Evaluating Vendor Proposals: There's a Better Way
One of the many reasons consultants are hired is to bring an experience-based process to a technical selection when evaluating product purchases.
A common tool used by many project teams is an evaluation spreadsheet that divides the proposals into specific categories. In many cases, certain categories will be given more weight than others to reflect the relative importance of the categories within that enterprise.
The goal is to add balanced objectivity to an otherwise subjective process. Typically, several evaluators will participate by rating each factor for each proposal prior to a final process that combines the opinions of the evaluation team.
This process is a proven technique, but it can sometimes produce flawed results. It is common to average the individual scores to produce a blended total outcome. However, averaging can produce an unfair statistical variance in some cases. Take the chart that follows as an example, which shows scores from a multiple member evaluation team. In this case, each category is given equal weight.
Example Score Results:
It is clear that the evaluators were not of a like mind in a couple of instances, and the discordance of a single individual (in this case, Evaluator #3) can alter the result. If those scores matched the other evaluators (using the statistical median), "Vendor B" would equal "Vendor A" and would be a finalist instead of receiving a "Sorry, you lost" letter. This type of unfair result can happen even more easily if the categories with an inconsistent score are given a larger weight.
One way some teams deal with such variances is to "throw out" high and low scores, similar to the judging of events at the Olympics. However, this is not completely fair or reliable as a means to produce accurate results, especially with a small scoring team.
Variations are not as rare as one might think, and they can sometimes be explained. One possibility is that the low score is due to a problem uncovered by a sharp-eyed reader or someone on the team with insight or expertise in the area in question. Of course, the exact opposite can also be true, where an evaluator misses or does not understand the answer. And there is always the possibility of bias, where an evaluator has personal reasons to favor one vendor or be more critical of a specific competitor.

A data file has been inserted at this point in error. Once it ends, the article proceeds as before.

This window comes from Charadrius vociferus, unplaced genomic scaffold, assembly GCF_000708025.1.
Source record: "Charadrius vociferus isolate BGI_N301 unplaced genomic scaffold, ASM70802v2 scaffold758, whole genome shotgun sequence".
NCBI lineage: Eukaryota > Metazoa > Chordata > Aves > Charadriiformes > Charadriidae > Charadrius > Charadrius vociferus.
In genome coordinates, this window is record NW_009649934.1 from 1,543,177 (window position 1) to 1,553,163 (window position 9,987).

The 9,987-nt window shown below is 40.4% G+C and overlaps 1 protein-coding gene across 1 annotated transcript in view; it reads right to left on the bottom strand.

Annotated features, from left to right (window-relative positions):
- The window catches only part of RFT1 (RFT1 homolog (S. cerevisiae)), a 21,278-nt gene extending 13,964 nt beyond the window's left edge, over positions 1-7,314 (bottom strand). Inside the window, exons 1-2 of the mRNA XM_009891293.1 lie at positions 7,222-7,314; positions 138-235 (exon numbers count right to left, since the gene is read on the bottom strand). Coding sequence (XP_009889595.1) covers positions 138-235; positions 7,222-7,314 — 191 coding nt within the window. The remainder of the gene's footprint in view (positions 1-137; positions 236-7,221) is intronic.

Consensus Evaluation Process
To deal with all of the above, one time-tested approach is to gather the evaluation team for a consensus scoring process. As before, the entire team reads and scores the alternatives first, and then comes to the meeting with reasons for each score. However, instead of just averaging the results, the team discusses each score collectively at the meeting. This allows the team to leverage the expertise of individual members while mitigating the impact of any evaluation errors or personal biases.
After a complete discussion, the team selects a single (consensus) score to assign to that category for that alternative. Naturally, this is repeated for each score until completed. The scores are then compared to other contenders in the same category to ensure that relative differences are properly accounted for between proposals.
The final results are invariably endorsed by the evaluation team as accurate, appropriate for the project, and defensible. This final point is not insignificant when the decision is subject to any protests from proposing vendors. With the averaging method, public sector agencies are often required to produce the individual score sheets (as part of a public disclosure request). This can lead to vendors arguing that certain scores by a single evaluator were unfair, and that a fairer process would impact the results in their favor. The agency must now spend significant time either defending both the scores and the process, or altering the results based on the protest. Either situation not only delays the overall project, but it also can encourage other vendors (especially the one with an award at risk) to file their own requests to be heard.
The consensus evaluation process reflects a collective score and thus only has to be defended on its merits. This is usually very easy to do because the team's reasoning for the singular score is documented and balanced. In addition, if the evaluations are subject to a public review, it shields the individual evaluators from criticism or accusations of personal bias.
The consensus process may not be for everyone, but for me, 25 years of usage has proven its value.
J.R. Simmons is President and Principal Consultant at COMgroup, Inc., an independent consulting firm, and currently the Executive Vice President for the Society of Communications Technology Consultants (SCTC). The SCTC is an international organization of independent information and communication technology (ICT) professionals serving clients in all business sectors and government worldwide
Don't miss the Society of Communications Technology Consultants annual conference, open to members and non-members of the SCTC. The event will feature essential technical and logistical updates, networking with peers from around the world and fun in the sun - San Diego, 29 Sep to 2 Oct. More at http://c.ymcdn.com/sites/www.sctcconsultants.org/resource/resmgr/Docs/Brochure.pdf
The Society of Communications Technology Consultants (SCTC) is an international organization of independent information and communication technology (ICT) professionals serving clients in all business sectors and government worldwide